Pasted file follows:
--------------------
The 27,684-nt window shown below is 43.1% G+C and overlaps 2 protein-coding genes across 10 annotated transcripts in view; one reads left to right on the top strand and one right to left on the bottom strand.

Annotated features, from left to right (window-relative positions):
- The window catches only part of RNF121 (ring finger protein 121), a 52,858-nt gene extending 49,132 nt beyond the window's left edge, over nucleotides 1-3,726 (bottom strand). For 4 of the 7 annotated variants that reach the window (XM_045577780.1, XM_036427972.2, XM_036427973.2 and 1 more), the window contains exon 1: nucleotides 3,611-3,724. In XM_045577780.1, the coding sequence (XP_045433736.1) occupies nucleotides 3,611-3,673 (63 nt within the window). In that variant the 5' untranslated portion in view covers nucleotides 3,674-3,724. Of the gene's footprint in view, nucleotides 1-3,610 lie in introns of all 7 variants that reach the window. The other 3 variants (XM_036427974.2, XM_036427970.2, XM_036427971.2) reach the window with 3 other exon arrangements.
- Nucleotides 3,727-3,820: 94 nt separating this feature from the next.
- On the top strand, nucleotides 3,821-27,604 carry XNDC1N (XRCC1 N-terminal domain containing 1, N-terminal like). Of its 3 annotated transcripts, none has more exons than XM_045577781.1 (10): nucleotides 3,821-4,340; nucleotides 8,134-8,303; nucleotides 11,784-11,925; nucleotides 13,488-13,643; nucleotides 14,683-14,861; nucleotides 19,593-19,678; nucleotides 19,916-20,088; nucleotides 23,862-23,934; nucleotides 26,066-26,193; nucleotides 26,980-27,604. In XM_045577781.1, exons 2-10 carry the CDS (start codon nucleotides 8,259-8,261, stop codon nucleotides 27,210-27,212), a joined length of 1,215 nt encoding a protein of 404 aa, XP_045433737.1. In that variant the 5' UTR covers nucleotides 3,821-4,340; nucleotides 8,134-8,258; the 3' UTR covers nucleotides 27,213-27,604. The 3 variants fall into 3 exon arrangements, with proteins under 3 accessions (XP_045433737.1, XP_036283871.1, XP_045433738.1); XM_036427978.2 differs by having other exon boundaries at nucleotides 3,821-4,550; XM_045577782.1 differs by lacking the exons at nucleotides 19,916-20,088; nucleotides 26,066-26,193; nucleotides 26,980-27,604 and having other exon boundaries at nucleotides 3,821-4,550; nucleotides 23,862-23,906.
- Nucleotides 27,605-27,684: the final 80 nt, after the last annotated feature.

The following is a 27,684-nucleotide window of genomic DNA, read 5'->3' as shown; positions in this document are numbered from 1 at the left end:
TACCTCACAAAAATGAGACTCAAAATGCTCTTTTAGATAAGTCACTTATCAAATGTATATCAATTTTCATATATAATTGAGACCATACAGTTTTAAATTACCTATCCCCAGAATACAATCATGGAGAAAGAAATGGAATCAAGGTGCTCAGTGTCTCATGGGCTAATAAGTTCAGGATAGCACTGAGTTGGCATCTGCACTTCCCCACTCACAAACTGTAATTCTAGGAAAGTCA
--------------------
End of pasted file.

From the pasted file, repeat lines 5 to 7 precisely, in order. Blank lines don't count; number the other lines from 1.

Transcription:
- On the top strand, nucleotides 3,821-27,604 carry XNDC1N (XRCC1 N-terminal domain containing 1, N-terminal like). Of its 3 annotated transcripts, none has more exons than XM_045577781.1 (10): nucleotides 3,821-4,340; nucleotides 8,134-8,303; nucleotides 11,784-11,925; nucleotides 13,488-13,643; nucleotides 14,683-14,861; nucleotides 19,593-19,678; nucleotides 19,916-20,088; nucleotides 23,862-23,934; nucleotides 26,066-26,193; nucleotides 26,980-27,604. In XM_045577781.1, exons 2-10 carry the CDS (start codon nucleotides 8,259-8,261, stop codon nucleotides 27,210-27,212), a joined length of 1,215 nt encoding a protein of 404 aa, XP_045433737.1. In that variant the 5' UTR covers nucleotides 3,821-4,340; nucleotides 8,134-8,258; the 3' UTR covers nucleotides 27,213-27,604. The 3 variants fall into 3 exon arrangements, with proteins under 3 accessions (XP_045433737.1, XP_036283871.1, XP_045433738.1); XM_036427978.2 differs by having other exon boundaries at nucleotides 3,821-4,550; XM_045577782.1 differs by lacking the exons at nucleotides 19,916-20,088; nucleotides 26,066-26,193; nucleotides 26,980-27,604 and having other exon boundaries at nucleotides 3,821-4,550; nucleotides 23,862-23,906.
- Nucleotides 27,605-27,684: the final 80 nt, after the last annotated feature.

The following is a 27,684-nucleotide window of genomic DNA, read 5'->3' as shown; positions in this document are numbered from 1 at the left end: